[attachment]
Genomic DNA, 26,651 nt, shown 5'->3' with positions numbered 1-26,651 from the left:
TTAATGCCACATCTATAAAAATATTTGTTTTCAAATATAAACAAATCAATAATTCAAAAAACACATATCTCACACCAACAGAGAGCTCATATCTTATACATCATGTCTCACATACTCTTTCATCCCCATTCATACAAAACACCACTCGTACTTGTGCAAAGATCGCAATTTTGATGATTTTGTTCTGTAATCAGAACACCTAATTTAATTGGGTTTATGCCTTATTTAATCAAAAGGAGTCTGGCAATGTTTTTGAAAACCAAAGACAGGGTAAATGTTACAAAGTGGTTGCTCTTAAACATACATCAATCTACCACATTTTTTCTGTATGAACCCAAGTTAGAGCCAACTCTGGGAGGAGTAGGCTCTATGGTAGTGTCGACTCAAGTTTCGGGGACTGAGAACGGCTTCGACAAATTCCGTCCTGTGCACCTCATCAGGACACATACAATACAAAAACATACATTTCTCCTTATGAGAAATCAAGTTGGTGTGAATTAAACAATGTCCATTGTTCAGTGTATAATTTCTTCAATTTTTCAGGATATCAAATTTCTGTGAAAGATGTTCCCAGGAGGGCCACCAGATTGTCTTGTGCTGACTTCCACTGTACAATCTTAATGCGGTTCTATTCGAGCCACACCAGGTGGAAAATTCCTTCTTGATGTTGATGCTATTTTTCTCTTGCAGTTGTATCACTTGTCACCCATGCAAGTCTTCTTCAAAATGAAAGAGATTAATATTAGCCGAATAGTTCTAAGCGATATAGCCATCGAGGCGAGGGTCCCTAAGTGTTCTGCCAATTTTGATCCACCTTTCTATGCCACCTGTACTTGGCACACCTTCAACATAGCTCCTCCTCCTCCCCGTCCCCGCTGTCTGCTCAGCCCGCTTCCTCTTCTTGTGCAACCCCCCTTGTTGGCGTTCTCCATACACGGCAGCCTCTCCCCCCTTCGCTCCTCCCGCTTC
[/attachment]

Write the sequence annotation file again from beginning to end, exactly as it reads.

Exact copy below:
Genomic DNA, 26,651 nt, shown 5'->3' with positions numbered 1-26,651 from the left:
TTAATGCCACATCTATAAAAATATTTGTTTTCAAATATAAACAAATCAATAATTCAAAAAACACATATCTCACACCAACAGAGAGCTCATATCTTATACATCATGTCTCACATACTCTTTCATCCCCATTCATACAAAACACCACTCGTACTTGTGCAAAGATCGCAATTTTGATGATTTTGTTCTGTAATCAGAACACCTAATTTAATTGGGTTTATGCCTTATTTAATCAAAAGGAGTCTGGCAATGTTTTTGAAAACCAAAGACAGGGTAAATGTTACAAAGTGGTTGCTCTTAAACATACATCAATCTACCACATTTTTTCTGTATGAACCCAAGTTAGAGCCAACTCTGGGAGGAGTAGGCTCTATGGTAGTGTCGACTCAAGTTTCGGGGACTGAGAACGGCTTCGACAAATTCCGTCCTGTGCACCTCATCAGGACACATACAATACAAAAACATACATTTCTCCTTATGAGAAATCAAGTTGGTGTGAATTAAACAATGTCCATTGTTCAGTGTATAATTTCTTCAATTTTTCAGGATATCAAATTTCTGTGAAAGATGTTCCCAGGAGGGCCACCAGATTGTCTTGTGCTGACTTCCACTGTACAATCTTAATGCGGTTCTATTCGAGCCACACCAGGTGGAAAATTCCTTCTTGATGTTGATGCTATTTTTCTCTTGCAGTTGTATCACTTGTCACCCATGCAAGTCTTCTTCAAAATGAAAGAGATTAATATTAGCCGAATAGTTCTAAGCGATATAGCCATCGAGGCGAGGGTCCCTAAGTGTTCTGCCAATTTTGATCCACCTTTCTATGCCACCTGTACTTGGCACACCTTCAACATAGCTCCTCCTCCTCCCCGTCCCCGCTGTCTGCTCAGCCCGCTTCCTCTTCTTGTGCAACCCCCCTTGTTGGCGTTCTCCATACACGGCAGCCTCTCCCCCCTTCGCTCCTCCCGCTTC